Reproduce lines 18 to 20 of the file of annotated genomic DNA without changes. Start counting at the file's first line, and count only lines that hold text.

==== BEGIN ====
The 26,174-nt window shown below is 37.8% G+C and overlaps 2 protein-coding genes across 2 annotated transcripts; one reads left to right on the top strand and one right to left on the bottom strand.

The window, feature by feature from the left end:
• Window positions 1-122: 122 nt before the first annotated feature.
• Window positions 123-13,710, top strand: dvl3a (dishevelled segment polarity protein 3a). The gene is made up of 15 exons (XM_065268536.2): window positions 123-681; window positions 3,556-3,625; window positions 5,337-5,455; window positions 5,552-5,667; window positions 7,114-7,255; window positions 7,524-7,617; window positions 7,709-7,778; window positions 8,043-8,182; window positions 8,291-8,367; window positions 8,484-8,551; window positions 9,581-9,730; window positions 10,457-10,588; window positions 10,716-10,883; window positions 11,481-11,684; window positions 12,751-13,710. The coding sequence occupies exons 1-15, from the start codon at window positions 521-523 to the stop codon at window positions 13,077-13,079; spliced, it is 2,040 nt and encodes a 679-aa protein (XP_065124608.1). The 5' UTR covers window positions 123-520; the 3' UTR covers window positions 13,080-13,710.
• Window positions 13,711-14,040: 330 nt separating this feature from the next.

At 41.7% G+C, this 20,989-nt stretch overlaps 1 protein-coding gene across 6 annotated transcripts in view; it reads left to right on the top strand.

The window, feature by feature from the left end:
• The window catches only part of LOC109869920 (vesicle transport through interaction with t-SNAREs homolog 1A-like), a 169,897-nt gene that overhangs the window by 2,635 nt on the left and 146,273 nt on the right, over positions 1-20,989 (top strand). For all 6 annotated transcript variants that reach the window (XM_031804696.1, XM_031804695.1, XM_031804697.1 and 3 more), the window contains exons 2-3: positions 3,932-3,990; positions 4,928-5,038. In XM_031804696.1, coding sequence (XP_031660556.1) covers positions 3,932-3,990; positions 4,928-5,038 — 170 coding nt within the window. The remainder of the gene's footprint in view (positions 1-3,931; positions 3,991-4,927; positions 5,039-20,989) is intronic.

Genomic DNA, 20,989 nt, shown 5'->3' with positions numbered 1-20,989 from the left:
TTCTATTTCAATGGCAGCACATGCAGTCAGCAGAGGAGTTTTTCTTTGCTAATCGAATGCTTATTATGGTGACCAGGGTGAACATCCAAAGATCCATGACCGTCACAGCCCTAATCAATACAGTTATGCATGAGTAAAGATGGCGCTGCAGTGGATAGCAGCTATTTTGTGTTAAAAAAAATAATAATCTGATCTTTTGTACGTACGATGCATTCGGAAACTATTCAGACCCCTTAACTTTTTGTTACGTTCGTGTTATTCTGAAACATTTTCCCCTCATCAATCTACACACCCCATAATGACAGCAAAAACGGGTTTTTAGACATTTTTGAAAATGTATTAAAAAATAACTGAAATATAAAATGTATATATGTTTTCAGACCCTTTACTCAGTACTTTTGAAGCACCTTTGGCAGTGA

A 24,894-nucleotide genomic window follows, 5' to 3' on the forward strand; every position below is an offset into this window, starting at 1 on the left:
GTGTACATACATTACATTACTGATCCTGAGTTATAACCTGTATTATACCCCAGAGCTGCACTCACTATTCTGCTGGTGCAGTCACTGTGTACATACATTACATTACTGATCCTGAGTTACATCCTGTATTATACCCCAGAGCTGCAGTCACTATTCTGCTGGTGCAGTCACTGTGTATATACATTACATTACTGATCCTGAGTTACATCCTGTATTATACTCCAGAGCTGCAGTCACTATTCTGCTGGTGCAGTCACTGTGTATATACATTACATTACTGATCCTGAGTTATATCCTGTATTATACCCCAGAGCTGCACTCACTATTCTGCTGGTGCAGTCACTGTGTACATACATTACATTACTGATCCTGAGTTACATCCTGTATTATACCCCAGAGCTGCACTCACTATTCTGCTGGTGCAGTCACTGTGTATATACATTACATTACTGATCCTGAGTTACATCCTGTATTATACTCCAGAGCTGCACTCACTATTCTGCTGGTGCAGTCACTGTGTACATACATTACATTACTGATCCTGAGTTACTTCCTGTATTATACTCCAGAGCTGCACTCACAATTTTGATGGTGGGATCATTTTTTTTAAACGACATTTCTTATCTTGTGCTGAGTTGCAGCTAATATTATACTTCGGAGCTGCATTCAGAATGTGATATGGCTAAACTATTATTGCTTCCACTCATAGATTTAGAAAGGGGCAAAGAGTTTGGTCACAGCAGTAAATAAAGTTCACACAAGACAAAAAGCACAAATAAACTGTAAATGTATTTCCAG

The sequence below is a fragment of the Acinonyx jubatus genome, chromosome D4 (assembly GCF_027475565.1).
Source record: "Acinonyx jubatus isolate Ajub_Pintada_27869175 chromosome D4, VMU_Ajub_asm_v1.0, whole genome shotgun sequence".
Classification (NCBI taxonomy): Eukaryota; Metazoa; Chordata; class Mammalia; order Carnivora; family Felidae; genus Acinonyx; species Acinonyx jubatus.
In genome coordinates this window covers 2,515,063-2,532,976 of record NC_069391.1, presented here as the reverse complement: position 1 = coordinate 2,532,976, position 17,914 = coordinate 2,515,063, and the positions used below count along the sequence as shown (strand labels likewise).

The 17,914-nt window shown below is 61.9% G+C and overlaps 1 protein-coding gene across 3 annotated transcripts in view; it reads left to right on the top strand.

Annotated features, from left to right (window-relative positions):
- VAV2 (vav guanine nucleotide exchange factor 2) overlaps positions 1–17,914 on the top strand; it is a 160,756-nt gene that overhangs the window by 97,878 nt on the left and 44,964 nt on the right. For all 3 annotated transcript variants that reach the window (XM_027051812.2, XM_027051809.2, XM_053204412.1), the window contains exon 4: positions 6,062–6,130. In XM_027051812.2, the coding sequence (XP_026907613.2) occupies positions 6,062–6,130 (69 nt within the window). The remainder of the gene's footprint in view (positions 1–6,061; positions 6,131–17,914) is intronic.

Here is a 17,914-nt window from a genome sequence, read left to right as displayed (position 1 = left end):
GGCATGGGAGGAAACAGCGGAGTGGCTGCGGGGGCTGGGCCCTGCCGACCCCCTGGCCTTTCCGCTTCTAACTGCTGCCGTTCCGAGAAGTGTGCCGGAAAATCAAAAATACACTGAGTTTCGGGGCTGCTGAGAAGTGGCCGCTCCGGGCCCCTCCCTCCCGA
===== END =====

Annotated features, from left to right (window-relative positions):
- VAV2 (vav guanine nucleotide exchange factor 2) overlaps positions 1–17,914 on the top strand; it is a 160,756-nt gene that overhangs the window by 97,878 nt on the left and 44,964 nt on the right. For all 3 annotated transcript variants that reach the window (XM_027051812.2, XM_027051809.2, XM_053204412.1), the window contains exon 4: positions 6,062–6,130. In XM_027051812.2, the coding sequence (XP_026907613.2) occupies positions 6,062–6,130 (69 nt within the window). The remainder of the gene's footprint in view (positions 1–6,061; positions 6,131–17,914) is intronic.

Here is a 17,914-nt window from a genome sequence, read left to right as displayed (position 1 = left end):